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Durability - 5%
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Product Specs Suunto Ambit 2 S Suunto Ambit 2 Garmin Fenix Strava App Nike+ Sportwatch GPS
Main body size 45mm diameter, 12mm thickness 49mm diameter, 16mm thickness 50mm diameter, 17mm thickness Depends on phone 52x32mm rectangular, 14mm thickness
Weight 73g 93g 82g Depends on phone 66g
Battery Type lithium ion lithium ion lithium ion Depends on phone not specified
Battery Life up to 24 hours of GPS up to 50 hours of GPS up to 50 hours of GPS, two weeks of activity without GPS, and six weeks of "watch" mode. Depends on phone 8 hours of GPS activity.
Button Lock Yes Yes Yes Yes no
Data Management Online and on Device Online and on Device Online, PC, and on device Online and on Device Online and on Device
Temperature Sensor? no Yes yes no no
Barometric Altimeter? no yes yes no no
HR Monitor? after-market or packaged after-market, or packaged after-market after-market After-market
Other Compatible Accessories foot pod, temperature sensor, bicycle power meter, bicycle cadence sensor Foot pod, temperature sensor, bicycle power meter, bicycle cadence sensor Foot pod, temperature sensor, bicycle power meter, bicycle cadence sensor depends on your phone. Certain phone models allow many other sensors. Others none. Included foot pod

OutdoorGearLab Editors' Hands-on Review


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  • All Reviewed Products
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Suunto Ambit 2 S
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Garmin Forerunner 110
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Nike+ Sportwatch GPS
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Selecting the Right GPS Watch

Why a Training Watch?
Do you walk, run, ski, bike, or otherwise move around outside (and occasionally inside…) for training and exercise? Do you wish to monitor this activity and record your progress? If so, a dedicated GPS watch can really step up your game. Keeping track of time, distance, and speed while working out can gauge improvement, motivate further activity, and compare to others. A dedicated training device collects relevant information and displays it handily and clearly. These devices are all well thought-out, superbly designed, and there is something here for everyone. For further information on choosing the proper GPS watch for you, consult our Buying Advice article.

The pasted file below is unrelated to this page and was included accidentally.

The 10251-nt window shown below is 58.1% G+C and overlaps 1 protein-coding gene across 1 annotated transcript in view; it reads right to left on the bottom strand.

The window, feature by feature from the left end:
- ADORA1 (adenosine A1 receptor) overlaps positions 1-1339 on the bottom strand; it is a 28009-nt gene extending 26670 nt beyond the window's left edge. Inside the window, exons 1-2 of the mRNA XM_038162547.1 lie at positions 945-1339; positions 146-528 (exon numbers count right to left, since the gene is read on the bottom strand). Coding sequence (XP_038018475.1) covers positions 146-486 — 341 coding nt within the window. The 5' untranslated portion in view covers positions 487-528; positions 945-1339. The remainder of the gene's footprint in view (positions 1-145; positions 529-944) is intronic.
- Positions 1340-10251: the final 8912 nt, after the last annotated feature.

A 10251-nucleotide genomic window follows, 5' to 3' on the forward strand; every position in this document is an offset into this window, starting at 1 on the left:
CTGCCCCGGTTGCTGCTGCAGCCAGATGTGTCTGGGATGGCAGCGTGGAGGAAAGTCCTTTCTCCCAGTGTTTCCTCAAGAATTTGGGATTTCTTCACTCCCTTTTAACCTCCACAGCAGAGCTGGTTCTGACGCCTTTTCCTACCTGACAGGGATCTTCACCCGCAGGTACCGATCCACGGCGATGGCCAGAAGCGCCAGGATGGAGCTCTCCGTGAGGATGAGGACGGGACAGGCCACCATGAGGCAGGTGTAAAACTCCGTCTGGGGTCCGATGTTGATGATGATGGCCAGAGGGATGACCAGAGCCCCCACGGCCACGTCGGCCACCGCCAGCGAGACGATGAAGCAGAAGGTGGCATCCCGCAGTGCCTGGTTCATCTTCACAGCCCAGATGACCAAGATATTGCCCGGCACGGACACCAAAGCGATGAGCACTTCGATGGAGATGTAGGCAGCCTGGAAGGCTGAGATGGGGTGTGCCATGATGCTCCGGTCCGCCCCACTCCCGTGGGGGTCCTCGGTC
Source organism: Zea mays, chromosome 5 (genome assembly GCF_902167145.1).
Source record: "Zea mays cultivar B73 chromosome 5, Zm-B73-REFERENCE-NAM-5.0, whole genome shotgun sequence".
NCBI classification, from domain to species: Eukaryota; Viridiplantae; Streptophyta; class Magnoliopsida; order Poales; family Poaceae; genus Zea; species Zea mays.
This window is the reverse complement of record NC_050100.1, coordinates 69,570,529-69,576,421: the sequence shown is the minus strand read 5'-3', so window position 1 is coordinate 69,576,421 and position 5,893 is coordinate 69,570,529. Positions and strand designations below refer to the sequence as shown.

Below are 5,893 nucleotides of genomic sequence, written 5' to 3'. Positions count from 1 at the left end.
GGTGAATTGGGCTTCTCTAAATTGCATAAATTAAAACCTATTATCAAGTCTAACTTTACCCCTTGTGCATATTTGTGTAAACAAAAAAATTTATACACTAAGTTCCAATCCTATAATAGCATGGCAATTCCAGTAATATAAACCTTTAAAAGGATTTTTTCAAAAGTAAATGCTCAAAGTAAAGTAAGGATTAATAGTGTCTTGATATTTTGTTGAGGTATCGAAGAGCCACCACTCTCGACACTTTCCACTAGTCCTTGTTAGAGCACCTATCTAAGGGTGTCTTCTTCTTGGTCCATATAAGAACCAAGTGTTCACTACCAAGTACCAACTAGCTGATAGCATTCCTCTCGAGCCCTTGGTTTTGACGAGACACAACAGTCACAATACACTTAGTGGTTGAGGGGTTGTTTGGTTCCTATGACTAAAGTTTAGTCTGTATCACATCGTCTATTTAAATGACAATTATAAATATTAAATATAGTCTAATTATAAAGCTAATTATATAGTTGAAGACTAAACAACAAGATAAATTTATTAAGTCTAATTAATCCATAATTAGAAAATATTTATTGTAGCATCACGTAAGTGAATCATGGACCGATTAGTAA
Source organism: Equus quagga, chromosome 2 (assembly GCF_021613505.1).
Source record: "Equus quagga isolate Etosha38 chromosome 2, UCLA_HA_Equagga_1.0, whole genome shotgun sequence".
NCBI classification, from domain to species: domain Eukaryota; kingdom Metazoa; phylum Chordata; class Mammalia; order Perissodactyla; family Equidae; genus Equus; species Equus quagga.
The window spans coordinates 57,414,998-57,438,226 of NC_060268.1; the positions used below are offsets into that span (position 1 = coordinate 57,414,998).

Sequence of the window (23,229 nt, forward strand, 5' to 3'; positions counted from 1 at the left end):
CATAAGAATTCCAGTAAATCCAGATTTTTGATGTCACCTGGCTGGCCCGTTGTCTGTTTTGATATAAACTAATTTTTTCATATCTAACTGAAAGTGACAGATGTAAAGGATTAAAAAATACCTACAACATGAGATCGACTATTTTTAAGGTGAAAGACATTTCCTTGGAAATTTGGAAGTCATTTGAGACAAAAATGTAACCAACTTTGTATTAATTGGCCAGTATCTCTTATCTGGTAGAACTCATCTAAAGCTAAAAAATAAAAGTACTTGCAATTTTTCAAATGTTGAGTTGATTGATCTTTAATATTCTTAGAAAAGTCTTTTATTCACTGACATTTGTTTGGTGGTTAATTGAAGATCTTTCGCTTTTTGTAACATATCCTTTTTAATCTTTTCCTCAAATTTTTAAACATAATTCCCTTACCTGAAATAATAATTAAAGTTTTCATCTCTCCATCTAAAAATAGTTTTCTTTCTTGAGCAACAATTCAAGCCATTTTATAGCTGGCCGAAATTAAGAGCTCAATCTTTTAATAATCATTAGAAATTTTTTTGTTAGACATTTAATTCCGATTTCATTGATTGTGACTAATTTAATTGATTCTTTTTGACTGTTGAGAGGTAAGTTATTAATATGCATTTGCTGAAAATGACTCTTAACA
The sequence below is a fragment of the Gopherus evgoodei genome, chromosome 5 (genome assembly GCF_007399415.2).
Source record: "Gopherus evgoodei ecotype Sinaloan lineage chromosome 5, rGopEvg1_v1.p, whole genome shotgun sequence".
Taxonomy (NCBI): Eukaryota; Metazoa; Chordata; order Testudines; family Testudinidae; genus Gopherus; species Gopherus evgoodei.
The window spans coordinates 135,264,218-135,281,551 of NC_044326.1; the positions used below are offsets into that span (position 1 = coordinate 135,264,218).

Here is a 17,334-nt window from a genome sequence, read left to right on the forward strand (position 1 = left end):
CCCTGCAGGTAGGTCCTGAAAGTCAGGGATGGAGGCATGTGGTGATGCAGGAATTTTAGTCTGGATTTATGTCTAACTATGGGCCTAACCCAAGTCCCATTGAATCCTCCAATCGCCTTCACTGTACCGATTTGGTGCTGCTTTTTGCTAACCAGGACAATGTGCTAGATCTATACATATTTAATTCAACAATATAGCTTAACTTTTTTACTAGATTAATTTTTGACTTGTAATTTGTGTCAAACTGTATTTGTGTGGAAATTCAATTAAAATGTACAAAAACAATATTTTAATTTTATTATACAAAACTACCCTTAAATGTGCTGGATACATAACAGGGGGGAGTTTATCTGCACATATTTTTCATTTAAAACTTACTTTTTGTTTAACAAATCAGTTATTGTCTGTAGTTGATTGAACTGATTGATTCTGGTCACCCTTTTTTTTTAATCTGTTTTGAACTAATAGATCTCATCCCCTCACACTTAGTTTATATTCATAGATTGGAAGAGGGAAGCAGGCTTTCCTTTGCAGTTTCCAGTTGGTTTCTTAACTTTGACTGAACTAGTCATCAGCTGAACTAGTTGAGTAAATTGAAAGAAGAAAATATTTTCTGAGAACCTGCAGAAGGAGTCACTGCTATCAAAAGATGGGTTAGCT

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Our entire 2014 selection of tested GPS training tools. From L-R: Strava, Garmin Fenix, Suunto Ambit 2, Suunto Ambit 2S, New Balance, Garmin Forerunner, Nike.
Credit: Jediah Porter

Alternatives to GPS Watches
1) An app like MotionX GPS. Unlike Strava, the MotionX app comes with a number of map download options so you can navigate terrain with USGS maps, terrain maps, street maps and satellite imagery. There are even options for downloading maps for offline use.
Pros: you probably already have your phone with you anyway, large display, great navigation through trails.